Post college job success heavily depends on how much work experience a person accumulates while in school. The best way to get ready for your grand job market entrance is having internships in your field of interest. With this being said, there are some pointers that you must know before jumping into the first internship position that is offered.
Just like cars, an intern position can end up being a lemon or a really positive experience. Lemony internships are exactly what they sound like, a sour experience. These are the kind of internships that you will never use as a reference and make you reconsider your field of interest.
An internship quickly goes sour when there are culture clashes between you and the organization. Research the work environment of your potential internship to reduce this potential. If your personality and views do not mesh with the organization’s ideals, you are simply wasting your time. Also, make sure you are comfortable with getting paid or receiving college credits. There is no such thing as an unpaid intern; at the least you need to receive course credit. Secondly, enter the search for an internship with realistic expectations. Know that you are pretty much going to be doing work that nobody else wants to do: filing, faxing, copying, phones, etc.
To keep from becoming solely known as the human coffeemaker rather than an intern, while at your job interview, express that you are interested in continually learning whatever your organization is willing to teach. The beginning stages of an internship will not be glamorous, but only you control whether or not your duties become meaningful.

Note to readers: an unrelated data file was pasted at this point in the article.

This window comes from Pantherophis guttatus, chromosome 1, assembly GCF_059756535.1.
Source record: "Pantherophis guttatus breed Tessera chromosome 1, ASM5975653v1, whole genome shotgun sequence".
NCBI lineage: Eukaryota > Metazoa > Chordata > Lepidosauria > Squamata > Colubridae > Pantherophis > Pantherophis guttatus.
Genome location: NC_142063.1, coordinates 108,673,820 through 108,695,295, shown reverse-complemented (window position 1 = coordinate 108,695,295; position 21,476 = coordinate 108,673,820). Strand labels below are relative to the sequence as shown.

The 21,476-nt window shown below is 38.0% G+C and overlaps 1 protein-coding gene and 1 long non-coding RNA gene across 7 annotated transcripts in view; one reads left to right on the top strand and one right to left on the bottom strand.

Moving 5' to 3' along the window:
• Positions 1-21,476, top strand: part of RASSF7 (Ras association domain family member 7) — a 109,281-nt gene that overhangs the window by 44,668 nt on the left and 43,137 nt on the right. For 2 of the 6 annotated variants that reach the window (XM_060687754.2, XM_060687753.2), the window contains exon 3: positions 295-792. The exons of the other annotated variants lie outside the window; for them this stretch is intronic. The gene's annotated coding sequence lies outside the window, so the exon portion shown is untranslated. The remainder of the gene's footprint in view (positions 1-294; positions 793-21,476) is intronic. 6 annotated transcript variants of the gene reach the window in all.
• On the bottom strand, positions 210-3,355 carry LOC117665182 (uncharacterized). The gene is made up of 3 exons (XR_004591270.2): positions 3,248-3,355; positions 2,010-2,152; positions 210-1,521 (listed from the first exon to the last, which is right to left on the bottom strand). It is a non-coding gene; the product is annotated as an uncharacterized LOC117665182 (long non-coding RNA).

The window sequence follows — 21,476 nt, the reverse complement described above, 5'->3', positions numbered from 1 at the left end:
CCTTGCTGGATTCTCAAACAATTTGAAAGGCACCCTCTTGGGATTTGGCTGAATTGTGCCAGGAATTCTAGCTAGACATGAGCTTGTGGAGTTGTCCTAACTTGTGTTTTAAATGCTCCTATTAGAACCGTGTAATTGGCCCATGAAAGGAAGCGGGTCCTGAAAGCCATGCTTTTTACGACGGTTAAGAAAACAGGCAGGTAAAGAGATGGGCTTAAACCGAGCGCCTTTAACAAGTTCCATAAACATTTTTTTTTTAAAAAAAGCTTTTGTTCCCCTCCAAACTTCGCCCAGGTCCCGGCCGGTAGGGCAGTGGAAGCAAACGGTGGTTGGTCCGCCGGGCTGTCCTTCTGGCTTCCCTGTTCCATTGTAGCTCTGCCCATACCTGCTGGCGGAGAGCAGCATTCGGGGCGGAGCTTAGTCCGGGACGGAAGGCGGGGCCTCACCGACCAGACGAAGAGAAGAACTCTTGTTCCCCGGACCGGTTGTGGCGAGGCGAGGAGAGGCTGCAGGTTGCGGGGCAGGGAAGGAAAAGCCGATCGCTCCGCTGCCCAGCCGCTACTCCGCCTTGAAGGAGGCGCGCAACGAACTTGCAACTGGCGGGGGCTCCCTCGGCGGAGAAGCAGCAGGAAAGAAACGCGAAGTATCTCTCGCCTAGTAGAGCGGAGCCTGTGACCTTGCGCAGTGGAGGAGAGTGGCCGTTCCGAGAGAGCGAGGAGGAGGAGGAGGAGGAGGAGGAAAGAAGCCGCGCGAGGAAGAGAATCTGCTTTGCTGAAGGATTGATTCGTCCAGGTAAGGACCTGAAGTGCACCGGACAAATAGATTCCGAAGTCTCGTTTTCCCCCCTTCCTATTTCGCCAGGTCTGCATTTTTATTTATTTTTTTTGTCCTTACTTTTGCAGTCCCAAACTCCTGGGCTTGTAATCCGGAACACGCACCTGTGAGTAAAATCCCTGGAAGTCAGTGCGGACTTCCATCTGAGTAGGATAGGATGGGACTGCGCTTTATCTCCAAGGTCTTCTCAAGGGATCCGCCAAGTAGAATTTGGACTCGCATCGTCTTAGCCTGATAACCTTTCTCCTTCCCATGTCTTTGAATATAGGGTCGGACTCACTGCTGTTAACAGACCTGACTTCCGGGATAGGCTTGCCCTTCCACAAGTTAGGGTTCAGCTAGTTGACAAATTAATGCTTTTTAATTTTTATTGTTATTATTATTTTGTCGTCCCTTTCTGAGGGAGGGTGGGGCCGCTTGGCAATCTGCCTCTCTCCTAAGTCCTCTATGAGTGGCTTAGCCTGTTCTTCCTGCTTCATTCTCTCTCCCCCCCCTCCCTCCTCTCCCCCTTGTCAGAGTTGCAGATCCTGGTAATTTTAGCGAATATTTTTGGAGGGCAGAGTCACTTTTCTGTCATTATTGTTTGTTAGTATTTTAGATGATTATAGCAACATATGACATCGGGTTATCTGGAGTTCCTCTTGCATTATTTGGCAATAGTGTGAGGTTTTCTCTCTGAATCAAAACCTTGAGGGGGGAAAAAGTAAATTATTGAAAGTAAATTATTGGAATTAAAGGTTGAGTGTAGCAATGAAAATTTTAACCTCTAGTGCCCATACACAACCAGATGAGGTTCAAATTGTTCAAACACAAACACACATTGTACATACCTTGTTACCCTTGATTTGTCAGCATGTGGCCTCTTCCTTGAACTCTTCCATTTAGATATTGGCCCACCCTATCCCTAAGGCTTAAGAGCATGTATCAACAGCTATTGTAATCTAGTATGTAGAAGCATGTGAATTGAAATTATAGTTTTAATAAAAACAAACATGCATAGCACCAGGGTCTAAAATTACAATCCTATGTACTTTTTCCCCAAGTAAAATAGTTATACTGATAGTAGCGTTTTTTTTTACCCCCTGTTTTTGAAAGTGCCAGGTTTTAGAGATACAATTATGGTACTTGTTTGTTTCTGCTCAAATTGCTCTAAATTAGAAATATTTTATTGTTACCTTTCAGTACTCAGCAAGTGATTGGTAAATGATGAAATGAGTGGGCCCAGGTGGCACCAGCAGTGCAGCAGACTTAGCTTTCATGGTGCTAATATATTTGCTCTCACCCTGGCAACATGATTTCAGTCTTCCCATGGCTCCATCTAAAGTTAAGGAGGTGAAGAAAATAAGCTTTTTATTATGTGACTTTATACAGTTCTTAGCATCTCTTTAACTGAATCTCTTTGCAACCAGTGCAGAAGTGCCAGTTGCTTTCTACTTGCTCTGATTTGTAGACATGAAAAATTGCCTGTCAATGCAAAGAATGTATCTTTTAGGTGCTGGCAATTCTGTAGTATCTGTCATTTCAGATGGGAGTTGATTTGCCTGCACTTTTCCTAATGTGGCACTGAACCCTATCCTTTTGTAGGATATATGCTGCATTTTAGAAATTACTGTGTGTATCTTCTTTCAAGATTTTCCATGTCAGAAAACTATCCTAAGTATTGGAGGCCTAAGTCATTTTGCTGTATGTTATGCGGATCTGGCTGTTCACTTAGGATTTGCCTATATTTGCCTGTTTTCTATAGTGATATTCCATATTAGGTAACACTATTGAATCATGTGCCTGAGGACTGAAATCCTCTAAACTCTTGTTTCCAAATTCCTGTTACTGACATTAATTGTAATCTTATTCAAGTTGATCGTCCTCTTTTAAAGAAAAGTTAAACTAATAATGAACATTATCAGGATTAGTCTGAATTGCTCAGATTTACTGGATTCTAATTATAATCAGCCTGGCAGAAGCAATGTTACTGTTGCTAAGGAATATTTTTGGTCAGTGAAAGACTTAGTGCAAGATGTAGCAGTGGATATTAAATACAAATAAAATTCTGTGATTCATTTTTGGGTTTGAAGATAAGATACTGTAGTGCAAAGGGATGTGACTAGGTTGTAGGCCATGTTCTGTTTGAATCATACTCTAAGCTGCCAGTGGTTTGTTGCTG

The biggest mistake that an intern can make is not discussing what they want out of their internship with their boss. If your placement complies and increases your responsibilities, remain a loyal intern. If they don’t, respectfully turn in your two-week’s notice and move onto a position that is willing to let you grow.
With everything that has been said, if you know that you are going to hate the culture and your duties, but cannot pass up the opportunity to work in a prestigious placement, then expect to be secretly miserable until your internship is over. When it is, you will know that you worked hard to have that organization’s name on your resume.
Do not waste your precious college years being stagnant! Even if you have a perfect GPA, the sooner you can begin adding to your resume, the better off you will be after graduation.
Ces’Ari (pronounced Chez-ah-ree) earned a B.A. in Political Science from the University of California, Irvine, and a M.Ed. from Arizona State University, while simultaneously balancing writing and marriage. Read more about Ces’Ari on her personal blog.